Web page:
Illegal raffles, loterías and pyramid schemes are the focus of a new effort by the Starr County attorney’s office to prosecute illegal gambling which has been popping up more online as a result of the global pandemic, according to Starr County Attorney Victor Canales.
Canales’ office announced they would begin enlisting local law enforcement to help investigate those types of gambling which he said had increased over the past months on Facebook.
“Ways of entertainment suddenly popped up, new ways that we hadn’t seen before,” Canales said. “Among them were raffles and the loterías, which is the Mexican version of Bingo, and they were doing it electronically.”
Though from the get-go he said he believed them to be illegal, Canales said he held off on trying to shut them down given the extraordinary circumstances of people who were quarantined at home likely looking for some sort of diversion.
“Initially, these were small games, very low stakes,” Canales said, describing raffles and games which awarded roughly $20 or $30.
“Then you started seeing bigger and bigger,” he said. “And now we come to the present day where what prompted me and spurred me to start looking at things is we had a situation where an individual created a lotería of 100 numbers and $75 a number.”
After the organizer sold those 100 numbers, they proceeded to delete their profile after receiving the $7,500.
In the aftermath of that, Canales said people began complaining and then some were encouraged to go to their banks and claim that what they were charged for the game were unauthorized transactions.
“This is what basically spurred me to start looking at this because up until that point, I had not seen any stakes that were that high,” Canales said.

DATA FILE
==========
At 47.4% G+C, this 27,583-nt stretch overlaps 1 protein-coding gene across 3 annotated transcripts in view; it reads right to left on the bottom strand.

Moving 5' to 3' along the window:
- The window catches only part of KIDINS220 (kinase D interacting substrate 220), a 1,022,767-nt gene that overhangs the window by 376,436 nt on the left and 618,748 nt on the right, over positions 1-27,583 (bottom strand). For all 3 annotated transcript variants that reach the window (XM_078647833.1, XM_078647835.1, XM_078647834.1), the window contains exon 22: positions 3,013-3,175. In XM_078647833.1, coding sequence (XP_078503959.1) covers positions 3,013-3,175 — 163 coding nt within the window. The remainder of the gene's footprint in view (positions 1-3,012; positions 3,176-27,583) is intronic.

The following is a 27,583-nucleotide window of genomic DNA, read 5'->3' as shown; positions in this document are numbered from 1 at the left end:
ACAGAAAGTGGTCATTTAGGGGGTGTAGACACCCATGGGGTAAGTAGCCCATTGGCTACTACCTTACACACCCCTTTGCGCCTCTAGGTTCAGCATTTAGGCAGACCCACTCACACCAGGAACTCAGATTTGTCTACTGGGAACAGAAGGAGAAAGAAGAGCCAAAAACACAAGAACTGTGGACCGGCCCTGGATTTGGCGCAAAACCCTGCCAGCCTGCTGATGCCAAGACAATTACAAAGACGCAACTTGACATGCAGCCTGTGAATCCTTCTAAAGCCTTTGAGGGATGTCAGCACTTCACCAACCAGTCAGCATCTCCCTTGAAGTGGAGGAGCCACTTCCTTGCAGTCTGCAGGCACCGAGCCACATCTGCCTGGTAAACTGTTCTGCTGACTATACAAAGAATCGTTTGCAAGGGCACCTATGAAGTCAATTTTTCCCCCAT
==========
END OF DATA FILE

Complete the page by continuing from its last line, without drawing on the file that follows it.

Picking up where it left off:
Since then, though, he’s come to find that they’re commonplace.
He explained that raffles organized by someone who is not a qualified nonprofit corporation, not a qualified religious organization, or not otherwise authorized by the state, were all illegal.
“As long as it’s something of value and as long as it’s a chance thing,” he said. “Same thing with eight-liners, if it’s a game of chance, it’s illegal.”
There is a difference though, Canales clarified, with lotería and poker games often played at home or with friends.
“If you put $100 into the pot and you pay out those $100, that’s not illegal,” he said. “The house is not taking a cut; the house is not taking a profit. It is not illegal; it is called a neighborhood game.”
If the organizer of the game does keep something to make money, then it is illegal, he said.
Canales said there’s been fear among people that their relatives would be prosecuted for playing in raffles with prizes of Origami Jewelry or benefiting cancer patients, however, he said that while he maintains those are still illegal, practical limitations would prevent them from prosecuting those types of games.
“I doubt that we have the manpower to be looking at those kinds of games,” Canales said. “Because as people have pointed out, and they are correct, there are much more serious crimes out there such as murders, such as child abuse, such as large quantities of drugs.”
Still, he stressed that these types of schemes weren’t victimless crimes and those playing them were typically vulnerable people with not much money to begin with.
“Theft of this magnitude is also wrong and it is also a very important thing to stop because you have individuals that are taking $2,000 a game, running two games a day; just imagine those numbers,” he said, adding that in 10 days, that person could make about $40,000.
“We’re going to be looking at these bigger games, we’re not going to be looking at the smaller Origami Owl-type games where people raffle off Herbalife or something along those lines, something trivial like that,” Canales added. “We’re looking at games where large amounts of money are being used at this point.”
Organizers of those types of illegal raffles could face being charged with a Class A misdemeanor, punishable by a fine of up to $4,000 and up to two years in prison.
Those participating in them, could be charged with a Class C misdemeanor, punishable by a fine of up to $500.